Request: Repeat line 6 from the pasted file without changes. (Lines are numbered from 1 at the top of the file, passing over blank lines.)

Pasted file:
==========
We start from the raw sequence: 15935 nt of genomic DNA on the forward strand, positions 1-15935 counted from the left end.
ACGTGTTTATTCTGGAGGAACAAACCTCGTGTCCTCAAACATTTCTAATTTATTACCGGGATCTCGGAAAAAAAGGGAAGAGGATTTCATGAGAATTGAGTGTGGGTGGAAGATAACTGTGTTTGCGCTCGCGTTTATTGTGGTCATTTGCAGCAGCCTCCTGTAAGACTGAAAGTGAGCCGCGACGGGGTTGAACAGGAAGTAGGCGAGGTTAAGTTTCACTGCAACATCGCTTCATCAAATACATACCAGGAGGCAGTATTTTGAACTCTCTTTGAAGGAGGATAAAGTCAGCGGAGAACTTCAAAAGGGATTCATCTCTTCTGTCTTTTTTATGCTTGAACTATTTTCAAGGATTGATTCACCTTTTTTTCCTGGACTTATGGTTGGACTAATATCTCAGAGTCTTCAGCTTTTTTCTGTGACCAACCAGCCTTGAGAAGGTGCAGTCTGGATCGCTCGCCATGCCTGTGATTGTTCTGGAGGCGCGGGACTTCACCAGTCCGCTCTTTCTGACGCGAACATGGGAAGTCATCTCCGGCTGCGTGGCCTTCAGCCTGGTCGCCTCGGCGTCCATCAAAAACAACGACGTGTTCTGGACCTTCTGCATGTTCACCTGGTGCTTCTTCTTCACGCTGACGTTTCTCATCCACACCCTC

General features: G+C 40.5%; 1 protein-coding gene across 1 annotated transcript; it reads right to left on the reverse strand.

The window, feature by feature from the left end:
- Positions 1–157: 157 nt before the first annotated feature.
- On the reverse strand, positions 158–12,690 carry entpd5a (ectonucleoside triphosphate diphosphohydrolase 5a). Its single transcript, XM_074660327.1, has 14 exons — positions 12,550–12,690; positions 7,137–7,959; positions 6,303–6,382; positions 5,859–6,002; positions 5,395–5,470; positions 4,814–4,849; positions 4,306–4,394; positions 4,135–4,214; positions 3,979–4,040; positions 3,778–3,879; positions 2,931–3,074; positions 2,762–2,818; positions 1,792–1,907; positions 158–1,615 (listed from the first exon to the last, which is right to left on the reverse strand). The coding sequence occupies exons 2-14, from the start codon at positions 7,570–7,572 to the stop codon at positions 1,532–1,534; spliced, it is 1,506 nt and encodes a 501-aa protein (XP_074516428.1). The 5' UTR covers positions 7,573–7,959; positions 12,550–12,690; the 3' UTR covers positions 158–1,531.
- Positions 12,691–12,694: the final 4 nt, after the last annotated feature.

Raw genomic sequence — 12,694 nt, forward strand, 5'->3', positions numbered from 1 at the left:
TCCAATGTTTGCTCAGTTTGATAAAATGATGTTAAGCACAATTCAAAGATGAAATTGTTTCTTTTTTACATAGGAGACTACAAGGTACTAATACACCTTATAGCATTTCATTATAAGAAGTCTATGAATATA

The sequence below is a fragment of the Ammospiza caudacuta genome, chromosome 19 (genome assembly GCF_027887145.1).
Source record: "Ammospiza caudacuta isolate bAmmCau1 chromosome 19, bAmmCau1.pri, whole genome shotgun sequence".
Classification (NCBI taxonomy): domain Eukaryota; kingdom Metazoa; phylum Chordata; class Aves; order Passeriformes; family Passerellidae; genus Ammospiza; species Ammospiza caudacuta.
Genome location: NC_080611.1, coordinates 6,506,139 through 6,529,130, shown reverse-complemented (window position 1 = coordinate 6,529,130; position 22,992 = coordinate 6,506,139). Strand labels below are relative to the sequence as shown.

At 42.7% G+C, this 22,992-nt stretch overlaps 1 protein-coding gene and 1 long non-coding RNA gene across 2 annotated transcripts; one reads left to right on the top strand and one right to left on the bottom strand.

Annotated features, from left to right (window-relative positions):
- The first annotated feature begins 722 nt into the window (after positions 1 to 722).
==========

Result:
- On the reverse strand, positions 158–12,690 carry entpd5a (ectonucleoside triphosphate diphosphohydrolase 5a). Its single transcript, XM_074660327.1, has 14 exons — positions 12,550–12,690; positions 7,137–7,959; positions 6,303–6,382; positions 5,859–6,002; positions 5,395–5,470; positions 4,814–4,849; positions 4,306–4,394; positions 4,135–4,214; positions 3,979–4,040; positions 3,778–3,879; positions 2,931–3,074; positions 2,762–2,818; positions 1,792–1,907; positions 158–1,615 (listed from the first exon to the last, which is right to left on the reverse strand). The coding sequence occupies exons 2-14, from the start codon at positions 7,570–7,572 to the stop codon at positions 1,532–1,534; spliced, it is 1,506 nt and encodes a 501-aa protein (XP_074516428.1). The 5' UTR covers positions 7,573–7,959; positions 12,550–12,690; the 3' UTR covers positions 158–1,531.